Artist Creates Business Niche

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Artist Creates Business Niche

A photo of a heron and reflections in the water after being processed by artist Elisa Baker using special software. (VBR)
A photo of a heron and reflections in the water after being processed by artist Elisa Baker using special software. (VBR)

Inspired by a lifelong love of photography, and using creative computer software designed by her husband, Elisa Baker has embarked on a path to turn her personal passion into a business venture.

Baker concentrates her photography on capturing images of Rio Grande Valley flora and fauna. Her husband developed the software that processes photos to create a sfumato effect. A style of painting associated with Italian Renaissance artists like Leonardo da Vinci, sfumato is a technique that produces soft transitions between colors and tones with subtle gradations without lines or borders.

“Mike is a computer guy,” she said. “He writes software and this has turned out to be wonderful. To me, it’s more artistic than a standard photograph. The art effect to me is where it looks more like a water color and it’s kind of romanticized. What the software is doing is kind of softening edges and maybe texturizing in some cases, depending on the subject matter.”

Special software gives Elisa Baker’s photo of brown pelicans art effects known as sfumato. (VBR)
Special software gives Elisa Baker’s photo of brown pelicans art effects known as sfumato. (VBR)

Baker’s first attempt at selling her art came a couple years ago at a downtown Harlingen Art Night. “We printed up some stuff and got permission from a friend who knew one of the store owners to be in front of her store.” Little did she know that event would lead to her first gallery placement.

Peggy Allen, owner of House of Frames in Harlingen, saw Baker’s art and suggested she talk with Sandy Margaret, founder of Kingfisher Gallery on South Padre Island. “The next day we decided to load up some stuff and go over to the Island,” Baker said. “She looked at my art and said, ‘You know you are not going to take this home with you,’ and I have had stuff in there ever since.”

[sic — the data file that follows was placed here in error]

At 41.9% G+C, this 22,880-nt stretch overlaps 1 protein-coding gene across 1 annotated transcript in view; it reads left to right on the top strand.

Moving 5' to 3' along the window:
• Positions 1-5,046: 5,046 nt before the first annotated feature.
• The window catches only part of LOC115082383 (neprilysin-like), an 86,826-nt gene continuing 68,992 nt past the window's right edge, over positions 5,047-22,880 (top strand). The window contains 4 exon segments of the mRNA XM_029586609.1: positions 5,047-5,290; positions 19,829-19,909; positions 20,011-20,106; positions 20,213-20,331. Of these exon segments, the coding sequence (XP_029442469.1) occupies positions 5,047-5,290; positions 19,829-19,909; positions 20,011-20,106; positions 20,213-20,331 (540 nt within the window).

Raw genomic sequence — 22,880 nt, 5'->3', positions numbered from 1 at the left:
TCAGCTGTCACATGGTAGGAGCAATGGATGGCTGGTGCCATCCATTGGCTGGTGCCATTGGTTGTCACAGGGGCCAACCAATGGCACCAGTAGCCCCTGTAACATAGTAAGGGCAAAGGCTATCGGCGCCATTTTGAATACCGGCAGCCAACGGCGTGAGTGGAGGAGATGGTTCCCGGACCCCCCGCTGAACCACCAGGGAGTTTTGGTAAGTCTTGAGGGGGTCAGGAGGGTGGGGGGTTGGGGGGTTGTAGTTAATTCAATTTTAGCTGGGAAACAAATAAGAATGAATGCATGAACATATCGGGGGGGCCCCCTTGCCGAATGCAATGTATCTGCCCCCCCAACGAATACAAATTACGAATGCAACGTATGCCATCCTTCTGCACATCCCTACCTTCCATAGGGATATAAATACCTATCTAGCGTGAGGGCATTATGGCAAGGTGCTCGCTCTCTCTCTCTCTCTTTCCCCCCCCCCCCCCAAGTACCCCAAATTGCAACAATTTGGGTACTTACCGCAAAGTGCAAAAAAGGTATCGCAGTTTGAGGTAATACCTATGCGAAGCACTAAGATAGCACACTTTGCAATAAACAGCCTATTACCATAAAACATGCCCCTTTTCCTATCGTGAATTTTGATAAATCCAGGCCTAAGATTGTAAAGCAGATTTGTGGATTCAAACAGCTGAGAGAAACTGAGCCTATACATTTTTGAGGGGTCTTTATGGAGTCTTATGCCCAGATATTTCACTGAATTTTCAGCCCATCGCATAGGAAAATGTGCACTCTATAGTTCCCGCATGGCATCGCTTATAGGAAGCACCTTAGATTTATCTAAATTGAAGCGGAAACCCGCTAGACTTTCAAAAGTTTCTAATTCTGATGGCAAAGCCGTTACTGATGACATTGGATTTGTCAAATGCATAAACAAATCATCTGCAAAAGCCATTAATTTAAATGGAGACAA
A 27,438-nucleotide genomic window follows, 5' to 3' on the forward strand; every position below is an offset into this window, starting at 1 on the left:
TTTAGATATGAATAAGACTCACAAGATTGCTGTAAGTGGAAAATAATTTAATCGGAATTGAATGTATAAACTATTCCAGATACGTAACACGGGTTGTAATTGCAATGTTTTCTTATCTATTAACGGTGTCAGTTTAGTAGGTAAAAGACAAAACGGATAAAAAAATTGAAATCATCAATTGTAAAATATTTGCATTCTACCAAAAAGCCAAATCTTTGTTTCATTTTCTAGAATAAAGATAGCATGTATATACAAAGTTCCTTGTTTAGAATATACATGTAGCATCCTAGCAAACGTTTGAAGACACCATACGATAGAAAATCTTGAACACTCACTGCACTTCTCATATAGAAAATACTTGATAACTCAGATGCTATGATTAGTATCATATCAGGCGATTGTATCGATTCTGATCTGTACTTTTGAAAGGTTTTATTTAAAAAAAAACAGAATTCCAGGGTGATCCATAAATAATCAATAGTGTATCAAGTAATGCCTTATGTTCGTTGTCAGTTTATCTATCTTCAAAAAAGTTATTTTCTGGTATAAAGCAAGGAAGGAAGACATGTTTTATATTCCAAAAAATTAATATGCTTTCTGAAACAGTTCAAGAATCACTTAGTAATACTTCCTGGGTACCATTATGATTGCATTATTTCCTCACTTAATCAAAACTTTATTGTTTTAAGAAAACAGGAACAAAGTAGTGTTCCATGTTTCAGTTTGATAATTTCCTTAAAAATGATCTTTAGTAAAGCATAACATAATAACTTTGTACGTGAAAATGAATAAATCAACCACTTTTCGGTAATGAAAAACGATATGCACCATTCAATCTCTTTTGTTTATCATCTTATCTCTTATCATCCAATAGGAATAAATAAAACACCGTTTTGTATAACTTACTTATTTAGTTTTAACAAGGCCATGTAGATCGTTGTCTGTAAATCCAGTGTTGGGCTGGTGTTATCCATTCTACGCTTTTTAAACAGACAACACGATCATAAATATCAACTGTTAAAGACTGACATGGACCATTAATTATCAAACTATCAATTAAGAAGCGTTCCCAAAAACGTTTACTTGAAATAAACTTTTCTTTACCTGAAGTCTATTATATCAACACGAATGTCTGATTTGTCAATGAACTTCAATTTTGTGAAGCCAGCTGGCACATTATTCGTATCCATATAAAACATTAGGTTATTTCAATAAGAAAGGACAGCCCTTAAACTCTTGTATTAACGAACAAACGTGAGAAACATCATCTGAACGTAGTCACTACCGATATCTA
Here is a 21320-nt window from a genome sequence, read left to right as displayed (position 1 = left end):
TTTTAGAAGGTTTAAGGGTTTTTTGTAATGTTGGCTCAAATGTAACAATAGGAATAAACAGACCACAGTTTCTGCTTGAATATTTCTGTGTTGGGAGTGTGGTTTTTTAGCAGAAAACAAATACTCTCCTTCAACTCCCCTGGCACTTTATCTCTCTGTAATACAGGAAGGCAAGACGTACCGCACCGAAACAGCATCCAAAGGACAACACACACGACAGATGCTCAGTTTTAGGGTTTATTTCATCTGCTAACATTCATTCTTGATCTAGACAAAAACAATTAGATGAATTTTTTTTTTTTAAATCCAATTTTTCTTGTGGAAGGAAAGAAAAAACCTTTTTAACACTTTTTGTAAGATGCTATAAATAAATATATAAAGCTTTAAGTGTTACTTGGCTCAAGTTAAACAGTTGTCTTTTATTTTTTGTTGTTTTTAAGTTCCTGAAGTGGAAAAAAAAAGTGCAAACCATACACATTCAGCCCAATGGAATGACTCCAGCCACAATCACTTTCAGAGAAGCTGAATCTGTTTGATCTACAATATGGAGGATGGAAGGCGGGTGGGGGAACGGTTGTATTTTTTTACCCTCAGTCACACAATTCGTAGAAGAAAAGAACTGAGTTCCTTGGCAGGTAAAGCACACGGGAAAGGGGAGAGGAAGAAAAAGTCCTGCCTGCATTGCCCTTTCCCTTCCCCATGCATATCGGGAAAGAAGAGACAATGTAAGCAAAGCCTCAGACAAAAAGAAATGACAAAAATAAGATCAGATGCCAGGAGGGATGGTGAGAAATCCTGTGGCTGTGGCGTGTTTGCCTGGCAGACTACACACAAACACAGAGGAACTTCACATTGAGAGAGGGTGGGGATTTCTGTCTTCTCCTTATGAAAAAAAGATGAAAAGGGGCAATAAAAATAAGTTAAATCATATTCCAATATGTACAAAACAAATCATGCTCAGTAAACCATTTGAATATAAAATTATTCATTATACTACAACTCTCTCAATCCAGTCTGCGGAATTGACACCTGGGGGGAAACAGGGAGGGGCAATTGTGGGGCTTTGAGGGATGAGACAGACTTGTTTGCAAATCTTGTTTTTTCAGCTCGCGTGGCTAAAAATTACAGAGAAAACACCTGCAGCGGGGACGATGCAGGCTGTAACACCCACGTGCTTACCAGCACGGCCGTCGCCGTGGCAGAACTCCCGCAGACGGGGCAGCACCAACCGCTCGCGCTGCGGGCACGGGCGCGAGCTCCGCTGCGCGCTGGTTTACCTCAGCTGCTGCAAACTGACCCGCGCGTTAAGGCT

In addition to larger format art pieces, Baker uses the technique to create coasters, glass cutting boards and other items that make her creations more accessible to a wider audience. Items like coasters sell for a few dollars while larger format images can run from $200 to $1,500, the price tag on one piece she has at Kingfisher Gallery. She continues to be a regular exhibitor at Jackson Street Market Days in Harlingen, SPI Market Days and other special event venues.

“We are always looking around to see what options there are for galleries here in the Valley,” she said. “The reality that I am finding that because my work is photographic art sometimes there is a limited number of slots at these galleries for people who are photographers versus artists using paint.”  

One of Elisa Baker’s nature photo images transformed with a sfumato effect. (VBR)
One of Elisa Baker’s nature photo images transformed with a sfumato effect. (VBR)

Her work is also for sale in Tesori, a gift shop in Port Isabel. And she joined the Laguna Madre Art League to connect with other artists who create images of natural South Texas settings and wildlife.

“It’s all about eyes as far as I am concerned,” Baker said. “The more people that look at it the more chance you have of somebody actually wanting to purchase it. It’s just really exciting to know that you can sell a piece of art that somebody likes it enough to hang it in their home.”

Baker’s husband is not only her partner in life, he plays an important role in building the art business. “I say ‘we’ a lot because I wouldn’t be able to do it all without my husband. I work full time and he is the one who does most of the legwork to make it possible for us to go to these events. And, if it weren’t for him, I would probably be too shy to get out there and do that.”

Baker works from her home in Rio Hondo as a customer service representative for a Medicare help call center operated by United Health Care. But she looks to the future with hopes of making her art business a full-time concern. “I have no desire to be a starving artist, I can tell you that, so right now I am going to keep on working so I can have enough money to live comfortably. I definitely like the idea of being able to open my own store eventually and be able to display all of my own art. It’s not something we have an immediate plan for, but …”

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